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‘Dungeon Hunter 4’ Review – An Exercise In What Could Be

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If there ever was a series that could pose as a case study in the general shift to freemium in iOS gaming, Gameloft’s Dungeon Hunter would be at the top of the list. The first two games operated as full-featured Diablo style clones with everything you’d want in a dungeon crawler. The third made a dramatic leap into the freemium sphere by going away from its dungeon crawling roots with arena-style gameplay, very little narrative, and plenty of IAP.

Dungeon Hunter 4 (Free) looks to bring some balance back to the series with the return of an actual story and a greater emphasis on traditional dungeon crawling. For the most part, the game actually succeeds in this regard, with a legitimate story, plenty of gameplay and options and beautiful visuals to boot.  While the game certainly brings back some of what we loved in the first two titles, the ‘in-your-face’ IAP and other freemium elements leave a wistful feeling in your mouth.

After mysteriously waking up in the middle of a demonic invasion of your kingdom. Dungeon Hunter 4 puts you in the role of one of four heroes mysteriously imbued with power and charged as last hope of the kingdom of Valenthia. As the kingdom’s savior you’ll journey from region to region taking on standard story-based dungeon crawling quests coupled with a decent amount of side quests that provide supplemental awards. I didn’t find the story to be particularly enthralling but it is a full-featured narrative and provides a far better experience than the previous Dungeon Hunter.

Meanwhile there are a lot of fundamental areas that Dungeon Hunter 4 does well. The visuals are impressive on current generation hardware, with plenty of special effects, detailed models and nice looking backdrops. The combat system also earns points in my book, with a dual-stick scheme that hardly ever felt like a hindrance. Admittedly, as the action got more hectic it became harder to activate the hot-buttoned skill moves, but otherwise I was satisfied with the game’s controls.

Obviously, it’s expected that a freemium game would be rife with IAP, and Dungeon Hunter 4 is no exception. The standard dual-currency system applies with enemies dropping a decent amount of gold during normal play while the premium gems are rarely given out and will primarily be earned via IAP or via an in-game ad watching system. As you might imagine, equipment that can only be bought with gems are far superior to the gold-based items. In addition, gems are also used beyond weapon purchases, and can be used to unlock skills early (rather than waiting to reach a certain level for them to unlock), reset skill points and speed up timers.

Yes, in addition to the standard freemium trappings mentioned above, Dungeon Hunter 4 also contains a variety of timers centered around upgrading your player’s inventory. For example, merging charms into stronger versions launches a timer, as well as removing charms from equipment and upgrading items to the next tier of strength. While upgrades only cost gold, the timers themselves require gems to bypass and upgrades on already strong equipment can take quite awhile.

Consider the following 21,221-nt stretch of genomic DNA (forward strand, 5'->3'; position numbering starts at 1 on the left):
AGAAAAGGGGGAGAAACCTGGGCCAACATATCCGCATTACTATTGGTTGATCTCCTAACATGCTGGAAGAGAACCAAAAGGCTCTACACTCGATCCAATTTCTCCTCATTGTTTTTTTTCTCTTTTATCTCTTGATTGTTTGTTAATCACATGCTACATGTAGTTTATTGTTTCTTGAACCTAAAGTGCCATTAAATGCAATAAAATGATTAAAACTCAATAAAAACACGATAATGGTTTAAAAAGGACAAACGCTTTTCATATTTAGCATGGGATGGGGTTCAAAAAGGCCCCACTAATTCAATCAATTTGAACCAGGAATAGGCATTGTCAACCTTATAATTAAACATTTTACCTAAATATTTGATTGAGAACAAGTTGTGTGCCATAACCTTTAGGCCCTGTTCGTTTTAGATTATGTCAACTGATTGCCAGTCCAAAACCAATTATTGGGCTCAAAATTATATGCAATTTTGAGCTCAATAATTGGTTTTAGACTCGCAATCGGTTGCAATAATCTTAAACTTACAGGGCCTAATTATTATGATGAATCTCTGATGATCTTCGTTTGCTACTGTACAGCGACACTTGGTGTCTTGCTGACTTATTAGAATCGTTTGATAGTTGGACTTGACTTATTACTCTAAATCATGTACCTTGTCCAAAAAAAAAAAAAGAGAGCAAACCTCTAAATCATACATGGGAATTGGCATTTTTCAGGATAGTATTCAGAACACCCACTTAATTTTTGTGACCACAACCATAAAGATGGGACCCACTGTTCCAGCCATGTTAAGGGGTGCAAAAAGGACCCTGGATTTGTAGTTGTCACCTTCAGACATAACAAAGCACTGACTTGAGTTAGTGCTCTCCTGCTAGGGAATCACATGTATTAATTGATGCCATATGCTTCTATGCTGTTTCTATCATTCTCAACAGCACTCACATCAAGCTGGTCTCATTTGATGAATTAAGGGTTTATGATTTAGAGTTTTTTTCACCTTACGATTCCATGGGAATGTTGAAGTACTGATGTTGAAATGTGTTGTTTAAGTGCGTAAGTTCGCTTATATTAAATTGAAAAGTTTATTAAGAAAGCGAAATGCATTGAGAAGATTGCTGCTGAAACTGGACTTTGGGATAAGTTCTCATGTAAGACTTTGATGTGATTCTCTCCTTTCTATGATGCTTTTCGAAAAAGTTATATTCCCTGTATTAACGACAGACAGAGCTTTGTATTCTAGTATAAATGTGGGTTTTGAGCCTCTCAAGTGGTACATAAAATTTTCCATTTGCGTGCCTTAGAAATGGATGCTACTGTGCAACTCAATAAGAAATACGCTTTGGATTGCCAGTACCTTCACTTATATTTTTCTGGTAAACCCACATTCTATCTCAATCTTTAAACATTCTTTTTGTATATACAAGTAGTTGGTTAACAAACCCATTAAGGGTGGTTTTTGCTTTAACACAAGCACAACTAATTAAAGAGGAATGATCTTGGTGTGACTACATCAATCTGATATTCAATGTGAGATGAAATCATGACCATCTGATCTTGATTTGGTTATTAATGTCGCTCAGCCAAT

The most egregious example is the timer on potions — heroes can hold up to three health-refilling potions but will have to wait 2 hours to refill one of the potions (or spend gems to bypass the timer). I really don’t understand the need for timers, as it just creates an additional annoyance on top of all the other freemium elements.

As if the timers weren’t bad enough, Dungeon Hunter 4 has an annoying tendency to repeatedly shove premium items in your face. Every loading screen suggests an item you should buy that costs gems (which you can conveniently buy via tapping on it). Gaining a level is typically met by the game giving you a “deal" on a premium item. Even the game’s inventory screens, which typically only show items you possess also showcase premium items that you could own if you just dumped some cash into gems and picked them up. This last item is particularly annoying and has the potential to be confusing to some players.

I hate having to spend so much time outlining the free-to-play mechanics but it’s important because of how intertwined they are with the foundational gameplay. The premium items are more of an annoyance (although I question the balancing for players that don’t buy into them) but the timers make a significant change to what is an otherwise good dungeon crawler.

For example, having to wait for potions to replenish could be counteracted by repeating areas, gaining levels and gold, and getting to a position where you need less reliance on them (dying puts you back at the last checkpoint area). However, the fact that timers exist for charm removals/enhancements and upgrading weapons and armor means that even that technique is going to at least require additional time if you’re trying not to shell out for gems.

It’s just a shame because Dungeon Hunter 4 does a decent job putting the series back on track to its roots. Unfortunately, the emphasis on freemium elements puts a damper on the improvements made. Seeing how it’s free, dungeon crawling fans should definitely check it out. However, the question remains whether or not its worth the investment required to plow through the entire experience.

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